Damage to the environment is hard‑wired into the current trade system. The idea that trade liberalisation is a solution to climate change is very wide of the mark. A trade deal with a climate‑denying leader like Donald Trump clearly poses a very specific and urgent challenge for Britain’s attempt to radically reduce carbon emissions.
Labour’s shadow foreign secretary Lisa Nandy MP has previously said that Britain should not sign a trade deal with any country that refuses to abide by climate change obligations agreed to under the UN Paris agreement. The US is intending to leave the agreement this year.
This matters for the same reason that low food standards do: competing against goods made to lower standards, whether they are animal welfare or carbon reduction standards, would give an advantage to those employing lower standards, enabling them to produce cheaper goods at the expense of the environment.
In addition to the routine problems with trade liberalisation deals, there are some specific elements of a US deal which would cause particular problems.
- Actively encouraging trade in dirty fossil fuels. This is notable in recent deals the US has done. The renegotiated NAFTA agreement between the US, Canada and Mexico (USMCA) makes it cheaper for oil corporations to export more Canadian tar sands oil. The US‑China ‘phase one’ deal requires China to import fossil fuels. What’s more, Canada used the negotiations for the EU‑Canada trade deal CETA to insist that the EU should import more tar sands oil, overriding a regulation that would have prevented that.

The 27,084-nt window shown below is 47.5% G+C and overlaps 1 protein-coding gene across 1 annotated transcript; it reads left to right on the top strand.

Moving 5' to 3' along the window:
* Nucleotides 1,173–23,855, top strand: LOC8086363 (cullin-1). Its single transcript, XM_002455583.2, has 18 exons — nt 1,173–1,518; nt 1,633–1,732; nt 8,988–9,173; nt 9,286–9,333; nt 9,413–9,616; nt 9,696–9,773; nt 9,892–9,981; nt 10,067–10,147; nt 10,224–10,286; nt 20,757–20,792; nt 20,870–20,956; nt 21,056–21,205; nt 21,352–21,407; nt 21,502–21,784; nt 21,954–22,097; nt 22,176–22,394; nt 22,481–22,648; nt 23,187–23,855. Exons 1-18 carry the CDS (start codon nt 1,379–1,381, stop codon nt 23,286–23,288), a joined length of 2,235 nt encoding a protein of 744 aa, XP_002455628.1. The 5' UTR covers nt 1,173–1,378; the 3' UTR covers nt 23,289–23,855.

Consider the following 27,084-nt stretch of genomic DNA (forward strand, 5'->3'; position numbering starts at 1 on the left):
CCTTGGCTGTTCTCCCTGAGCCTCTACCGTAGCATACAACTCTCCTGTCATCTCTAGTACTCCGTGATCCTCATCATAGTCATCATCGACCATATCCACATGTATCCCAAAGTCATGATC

- Energy ‘neutrality’. Even when a trade deal does not specifically promote fossil fuel trade, so‑called ‘energy neutrality’ clauses stop countries from treating fossil fuel energy differently to energy from renewable sources. That means, for example, it would not be possible to charge lower tariffs on renewable energy or punitive ones on fossil fuels. The leaked energy chapter of TTIP had this rule.
- Promoting voluntary action over binding regulation. To tackle the climate crisis, we need strong binding regulation that can shift us out of decades of inertia and business‑as‑usual. Yet trade rules are written to prioritise voluntary self‑regulation by corporations – exactly the approach that has resulted in continued inaction. The US has emphasised that it wants an approach that always prefers self‑regulation.
- Regulatory harmonisation. We’ve already seen how modern trade deals can exert downward pressure on regulations and standards when it comes to food. The way we produce our food also has a very big impact on climate change. The increasing trend towards industrial‑style food production is a major driver of climate change, involving more animals, more chemicals, more monocrop plantations. Given that emissions from agriculture are thought to account for between 19% and 29% of total emissions, this has a significant impact. Changing the food we eat further in this direction will hamper our ability to halt climate change. We’ve already seen how Trump is taking an axe to chemical regulation, and some of this deregulation will certainly affect the climate.